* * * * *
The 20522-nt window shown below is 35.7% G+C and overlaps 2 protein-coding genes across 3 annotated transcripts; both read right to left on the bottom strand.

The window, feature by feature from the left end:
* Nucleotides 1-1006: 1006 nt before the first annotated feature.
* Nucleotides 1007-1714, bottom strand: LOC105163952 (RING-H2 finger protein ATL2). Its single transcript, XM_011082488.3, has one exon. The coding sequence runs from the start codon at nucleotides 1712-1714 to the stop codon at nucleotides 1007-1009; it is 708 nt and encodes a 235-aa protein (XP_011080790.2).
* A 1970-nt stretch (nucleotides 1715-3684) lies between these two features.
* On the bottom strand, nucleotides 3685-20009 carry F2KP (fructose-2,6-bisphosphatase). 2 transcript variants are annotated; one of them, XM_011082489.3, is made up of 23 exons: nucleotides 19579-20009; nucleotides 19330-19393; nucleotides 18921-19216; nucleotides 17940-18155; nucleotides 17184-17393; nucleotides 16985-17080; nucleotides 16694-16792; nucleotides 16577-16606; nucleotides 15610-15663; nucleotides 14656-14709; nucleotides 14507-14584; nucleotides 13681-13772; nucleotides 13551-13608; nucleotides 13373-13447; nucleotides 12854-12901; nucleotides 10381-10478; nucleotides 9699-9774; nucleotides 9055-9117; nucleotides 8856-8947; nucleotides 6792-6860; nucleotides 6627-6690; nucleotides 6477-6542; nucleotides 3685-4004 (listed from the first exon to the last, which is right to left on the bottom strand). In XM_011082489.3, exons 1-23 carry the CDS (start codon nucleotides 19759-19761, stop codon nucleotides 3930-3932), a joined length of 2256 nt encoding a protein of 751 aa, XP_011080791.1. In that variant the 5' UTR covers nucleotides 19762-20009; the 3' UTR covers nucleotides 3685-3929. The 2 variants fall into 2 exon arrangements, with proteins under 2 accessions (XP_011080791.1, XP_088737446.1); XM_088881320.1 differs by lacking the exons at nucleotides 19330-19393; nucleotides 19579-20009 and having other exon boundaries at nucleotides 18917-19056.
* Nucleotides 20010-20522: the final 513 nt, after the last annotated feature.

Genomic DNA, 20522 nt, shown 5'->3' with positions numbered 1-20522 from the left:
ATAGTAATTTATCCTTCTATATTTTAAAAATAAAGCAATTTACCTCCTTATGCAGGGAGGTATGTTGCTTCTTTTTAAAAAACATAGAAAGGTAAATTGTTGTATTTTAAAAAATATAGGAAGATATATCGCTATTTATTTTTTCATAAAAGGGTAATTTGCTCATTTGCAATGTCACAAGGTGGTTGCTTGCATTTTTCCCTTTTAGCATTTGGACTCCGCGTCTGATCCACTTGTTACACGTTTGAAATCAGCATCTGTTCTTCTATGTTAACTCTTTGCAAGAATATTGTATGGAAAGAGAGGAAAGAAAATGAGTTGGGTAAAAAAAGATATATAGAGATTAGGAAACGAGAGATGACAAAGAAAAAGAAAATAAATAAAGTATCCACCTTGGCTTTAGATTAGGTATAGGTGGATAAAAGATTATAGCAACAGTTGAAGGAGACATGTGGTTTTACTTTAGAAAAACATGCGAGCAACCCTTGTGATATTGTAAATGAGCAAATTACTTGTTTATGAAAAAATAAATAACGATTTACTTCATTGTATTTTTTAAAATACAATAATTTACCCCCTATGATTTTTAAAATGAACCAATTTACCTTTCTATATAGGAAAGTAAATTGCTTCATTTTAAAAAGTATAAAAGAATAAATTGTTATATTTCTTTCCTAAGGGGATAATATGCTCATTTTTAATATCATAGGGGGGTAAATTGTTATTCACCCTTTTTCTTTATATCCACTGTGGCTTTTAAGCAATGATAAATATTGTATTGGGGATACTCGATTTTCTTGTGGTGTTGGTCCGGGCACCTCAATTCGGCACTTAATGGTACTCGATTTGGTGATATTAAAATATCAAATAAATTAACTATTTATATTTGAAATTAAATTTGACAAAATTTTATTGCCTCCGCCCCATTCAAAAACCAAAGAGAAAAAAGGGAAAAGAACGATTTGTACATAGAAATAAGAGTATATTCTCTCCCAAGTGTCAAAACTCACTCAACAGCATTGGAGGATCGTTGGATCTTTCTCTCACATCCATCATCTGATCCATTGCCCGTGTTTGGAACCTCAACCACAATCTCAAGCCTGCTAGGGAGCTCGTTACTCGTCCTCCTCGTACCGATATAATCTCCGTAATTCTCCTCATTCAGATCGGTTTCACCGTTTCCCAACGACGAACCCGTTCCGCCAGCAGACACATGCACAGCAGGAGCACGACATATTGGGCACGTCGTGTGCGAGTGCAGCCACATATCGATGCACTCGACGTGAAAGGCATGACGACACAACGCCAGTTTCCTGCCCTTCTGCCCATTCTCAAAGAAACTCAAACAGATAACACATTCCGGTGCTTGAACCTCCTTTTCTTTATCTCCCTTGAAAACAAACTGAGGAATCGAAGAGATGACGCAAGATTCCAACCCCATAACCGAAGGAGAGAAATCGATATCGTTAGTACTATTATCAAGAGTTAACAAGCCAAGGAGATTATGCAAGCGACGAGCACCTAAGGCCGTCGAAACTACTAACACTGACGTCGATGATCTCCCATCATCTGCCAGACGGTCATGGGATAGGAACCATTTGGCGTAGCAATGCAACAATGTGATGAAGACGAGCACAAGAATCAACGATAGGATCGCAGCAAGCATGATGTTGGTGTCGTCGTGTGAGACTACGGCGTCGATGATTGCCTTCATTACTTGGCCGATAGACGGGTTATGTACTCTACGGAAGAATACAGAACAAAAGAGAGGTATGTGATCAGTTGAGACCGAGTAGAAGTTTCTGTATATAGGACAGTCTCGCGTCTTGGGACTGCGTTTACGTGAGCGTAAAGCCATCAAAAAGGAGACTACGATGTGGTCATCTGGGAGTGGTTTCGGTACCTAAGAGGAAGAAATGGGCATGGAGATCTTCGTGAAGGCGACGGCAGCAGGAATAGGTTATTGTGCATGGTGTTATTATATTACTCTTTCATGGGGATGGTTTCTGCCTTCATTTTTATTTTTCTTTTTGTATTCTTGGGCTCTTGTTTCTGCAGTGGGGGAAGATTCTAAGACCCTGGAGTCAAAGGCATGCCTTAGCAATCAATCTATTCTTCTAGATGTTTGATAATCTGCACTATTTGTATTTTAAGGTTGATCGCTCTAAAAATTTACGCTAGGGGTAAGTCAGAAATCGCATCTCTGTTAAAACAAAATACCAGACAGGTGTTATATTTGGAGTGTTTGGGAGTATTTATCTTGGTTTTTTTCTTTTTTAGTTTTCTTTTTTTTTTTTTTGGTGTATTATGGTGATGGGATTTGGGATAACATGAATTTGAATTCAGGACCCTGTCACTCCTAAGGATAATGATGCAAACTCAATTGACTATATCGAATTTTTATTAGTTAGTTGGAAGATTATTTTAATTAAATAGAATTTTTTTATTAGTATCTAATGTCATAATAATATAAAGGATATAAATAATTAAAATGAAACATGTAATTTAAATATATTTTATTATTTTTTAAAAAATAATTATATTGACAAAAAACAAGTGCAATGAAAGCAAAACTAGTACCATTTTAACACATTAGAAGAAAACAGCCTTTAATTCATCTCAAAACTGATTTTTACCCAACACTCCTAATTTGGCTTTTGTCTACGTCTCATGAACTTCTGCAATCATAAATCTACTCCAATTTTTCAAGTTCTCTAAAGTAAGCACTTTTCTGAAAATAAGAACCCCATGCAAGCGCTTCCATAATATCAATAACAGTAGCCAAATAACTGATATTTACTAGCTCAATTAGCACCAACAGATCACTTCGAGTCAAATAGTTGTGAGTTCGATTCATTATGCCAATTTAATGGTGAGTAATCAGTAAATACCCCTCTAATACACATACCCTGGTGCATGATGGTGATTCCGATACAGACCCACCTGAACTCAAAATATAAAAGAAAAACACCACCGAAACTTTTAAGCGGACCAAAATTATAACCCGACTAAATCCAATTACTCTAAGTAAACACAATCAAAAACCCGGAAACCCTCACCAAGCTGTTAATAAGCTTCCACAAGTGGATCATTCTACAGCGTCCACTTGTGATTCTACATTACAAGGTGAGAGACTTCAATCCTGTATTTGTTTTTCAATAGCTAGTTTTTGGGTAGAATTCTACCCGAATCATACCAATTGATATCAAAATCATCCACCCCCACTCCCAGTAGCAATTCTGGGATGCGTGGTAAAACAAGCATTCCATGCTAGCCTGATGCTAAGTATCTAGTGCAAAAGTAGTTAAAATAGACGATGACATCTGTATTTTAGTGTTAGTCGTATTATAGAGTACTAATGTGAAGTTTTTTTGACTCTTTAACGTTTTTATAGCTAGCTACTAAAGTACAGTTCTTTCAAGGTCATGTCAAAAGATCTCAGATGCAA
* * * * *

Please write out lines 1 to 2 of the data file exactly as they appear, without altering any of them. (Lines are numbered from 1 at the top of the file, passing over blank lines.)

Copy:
The 20522-nt window shown below is 35.7% G+C and overlaps 2 protein-coding genes across 3 annotated transcripts; both read right to left on the bottom strand.

The window, feature by feature from the left end: